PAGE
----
Human unity, William Sloane Coffin once said, is not something we are called to create, only to recognize. In the pursuit of happiness, we are decidedly all in this together; we can only have it by depending on and doing for each other. So, a true vision of one’s own flourishing, while not confined to being a moral person, is surely inseparable from a moral commitment, namely, a commitment to mutuality and thus to the happiness of all—rather like each musician in a symphonic performance cannot reach her or his best without aiming at greatness for the whole.
We all know how much we owe to families, teachers, close friends—but these do not exhaust our mutuality. Like circles within circles, the communities on which we rely reach through intimates to neighborhoods and various voluntary organizations to institutions of work and culture and encompassing social structures. Mutuality imprisoned is mutuality impoverished. In sum, the larger social patterns should provide or promote the general background for interaction closer to home, so that, through both, the good life for all is advanced—and our common life then becomes a diversity of associations, orchestrated in a way that maximizes our mutual flourishing.
That brings us to justice—because justice concerns the most general setting for our life together. What the musical score is to that great symphony, justice is to our mutuality—and justice is the business of politics. Principles of justice, we can say, define mutuality in the measure rightly provided or promoted by government; justice assigns to politics its part in the beloved community. And since the point is flourishing through harmony with each other, justice can only mean laws and policies aimed at giving everyone access to participation—affording everyone the material, social, and political sources that empower each to enhance her or his communities. I have in mind sources of achievement like safety and security and self-respect, material goods and opportunity to work, education, environmental and cultural integrity, and a rewarding pattern of human relationships, including democratic participation. In a word, the overall principle of justice is this: Maximize the general sources of empowerment that are equally available to all. Insofar as those sources are accessible to all, our common life achieves the common good, and when the common good is maximized, politics has done what it can to advance happiness through mutuality.
The point is not complete sameness of results—as if everyone should have exactly the same income, the same level of education, and so forth; all inequality is not inequity. Some disparity may be allowed, even required, because thereby the general empowerment of all is increased. Wisdom and experience counsel, for instance, that everyone will benefit if differing financial rewards follow in some degree differences in responsibility and initiative. But here’s the basic principle: Unequal access to general sources of empowerment should stretch only so far as needed to improve the opportunity enjoyed by all. Justice calls us to maximize the access equally available. So, for instance, if everyone can have a high school education and some in the society might also go on to college or graduate school, then a high school degree is the measure of education equally available—and justice means that disparity in educational opportunity or economic resources should always be in service of enlarging the common good equally available. Ideally, we should let some move farther than the rest only insofar as this helps everyone advance.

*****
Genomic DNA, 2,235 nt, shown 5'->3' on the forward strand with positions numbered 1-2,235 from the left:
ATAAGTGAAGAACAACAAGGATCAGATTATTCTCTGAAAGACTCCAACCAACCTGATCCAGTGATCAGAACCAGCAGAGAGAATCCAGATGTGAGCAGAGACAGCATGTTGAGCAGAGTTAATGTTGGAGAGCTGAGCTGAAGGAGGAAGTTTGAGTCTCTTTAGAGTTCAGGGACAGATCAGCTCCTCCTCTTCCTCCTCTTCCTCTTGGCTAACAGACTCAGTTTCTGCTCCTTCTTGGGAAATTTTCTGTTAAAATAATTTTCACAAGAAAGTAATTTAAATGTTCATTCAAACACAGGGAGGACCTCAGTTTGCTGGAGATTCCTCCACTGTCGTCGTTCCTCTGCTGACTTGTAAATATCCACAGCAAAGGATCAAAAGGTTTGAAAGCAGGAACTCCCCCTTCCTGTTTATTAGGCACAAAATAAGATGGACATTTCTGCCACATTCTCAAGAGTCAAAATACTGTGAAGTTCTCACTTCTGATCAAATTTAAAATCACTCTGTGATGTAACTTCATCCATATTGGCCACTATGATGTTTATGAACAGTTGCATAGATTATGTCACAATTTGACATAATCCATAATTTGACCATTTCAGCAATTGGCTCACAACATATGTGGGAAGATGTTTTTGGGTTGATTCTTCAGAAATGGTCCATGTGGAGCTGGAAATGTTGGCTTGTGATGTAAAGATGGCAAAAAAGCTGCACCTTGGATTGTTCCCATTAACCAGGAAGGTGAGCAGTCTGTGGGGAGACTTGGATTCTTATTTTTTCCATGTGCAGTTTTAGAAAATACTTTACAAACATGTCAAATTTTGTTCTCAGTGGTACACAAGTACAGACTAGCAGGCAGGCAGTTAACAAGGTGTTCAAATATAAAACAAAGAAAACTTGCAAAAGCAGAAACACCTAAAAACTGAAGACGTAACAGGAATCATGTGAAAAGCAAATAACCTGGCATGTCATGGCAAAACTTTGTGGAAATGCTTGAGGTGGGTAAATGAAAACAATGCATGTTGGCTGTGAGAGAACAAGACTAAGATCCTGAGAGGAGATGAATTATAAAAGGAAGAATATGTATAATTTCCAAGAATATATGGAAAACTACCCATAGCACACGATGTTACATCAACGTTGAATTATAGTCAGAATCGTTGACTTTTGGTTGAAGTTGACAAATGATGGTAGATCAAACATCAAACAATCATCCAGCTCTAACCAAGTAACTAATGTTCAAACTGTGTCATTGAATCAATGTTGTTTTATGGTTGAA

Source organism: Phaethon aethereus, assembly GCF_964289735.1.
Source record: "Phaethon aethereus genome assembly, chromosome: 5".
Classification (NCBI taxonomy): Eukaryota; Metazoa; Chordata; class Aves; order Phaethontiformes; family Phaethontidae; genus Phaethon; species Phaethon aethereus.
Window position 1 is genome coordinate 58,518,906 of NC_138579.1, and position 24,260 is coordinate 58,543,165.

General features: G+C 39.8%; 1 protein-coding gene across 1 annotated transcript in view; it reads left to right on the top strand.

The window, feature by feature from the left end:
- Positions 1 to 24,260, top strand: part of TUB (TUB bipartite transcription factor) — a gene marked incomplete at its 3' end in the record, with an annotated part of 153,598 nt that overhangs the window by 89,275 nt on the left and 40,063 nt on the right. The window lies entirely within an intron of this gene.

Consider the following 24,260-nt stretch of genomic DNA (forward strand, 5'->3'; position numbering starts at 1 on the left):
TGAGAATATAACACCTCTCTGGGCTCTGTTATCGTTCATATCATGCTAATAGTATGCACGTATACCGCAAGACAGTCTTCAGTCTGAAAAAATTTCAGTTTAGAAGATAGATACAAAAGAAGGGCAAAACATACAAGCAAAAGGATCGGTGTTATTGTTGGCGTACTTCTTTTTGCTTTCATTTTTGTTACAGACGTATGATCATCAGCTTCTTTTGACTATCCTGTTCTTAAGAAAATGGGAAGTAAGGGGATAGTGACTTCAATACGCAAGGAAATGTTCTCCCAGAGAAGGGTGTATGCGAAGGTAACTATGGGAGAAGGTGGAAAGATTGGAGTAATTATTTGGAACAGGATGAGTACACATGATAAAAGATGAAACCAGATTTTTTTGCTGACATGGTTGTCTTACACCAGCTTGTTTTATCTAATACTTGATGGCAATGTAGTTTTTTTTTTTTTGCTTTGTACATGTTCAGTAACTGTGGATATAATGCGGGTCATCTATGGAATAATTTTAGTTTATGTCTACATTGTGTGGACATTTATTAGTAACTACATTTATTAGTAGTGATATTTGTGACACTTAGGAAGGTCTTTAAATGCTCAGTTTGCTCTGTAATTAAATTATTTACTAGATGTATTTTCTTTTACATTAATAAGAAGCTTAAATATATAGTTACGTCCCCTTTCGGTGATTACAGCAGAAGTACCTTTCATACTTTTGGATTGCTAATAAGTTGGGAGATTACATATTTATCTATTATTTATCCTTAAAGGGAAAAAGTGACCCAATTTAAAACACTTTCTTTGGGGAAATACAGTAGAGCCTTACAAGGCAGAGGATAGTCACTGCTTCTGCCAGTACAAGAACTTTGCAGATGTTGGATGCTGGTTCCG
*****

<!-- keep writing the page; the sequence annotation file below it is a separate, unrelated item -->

Now, if this is the standard by which our income distribution should be tested, is it not obvious that something in our economic life is thoroughly amiss? Given the gap between rich and poor, the measure of income and wealth now equally available to all is somewhere below the official poverty line—and the massive inequality stretching to the richest of the rich is not in service to raising everyone’s opportunity but, rather, solely for the luxurious self-interest of the few. To be sure, some argue that we need our economic disparity because such concentrated wealth will work in the long run to the benefit of all. Culture is refined because the rich pursue it; educational and social innovation results from philanthropy; and above all, investments by the rich fuel economic growth—so the argument goes. Distributional inequality is, on this view, the price we pay for the progress and prosperity through which the empowerment of all is extended. Something like that argument, I think, helped shape public policy during the George W. Bush presidency and, perhaps most notably, was largely responsible for federal tax cuts during his administration that were especially favorable to the rich.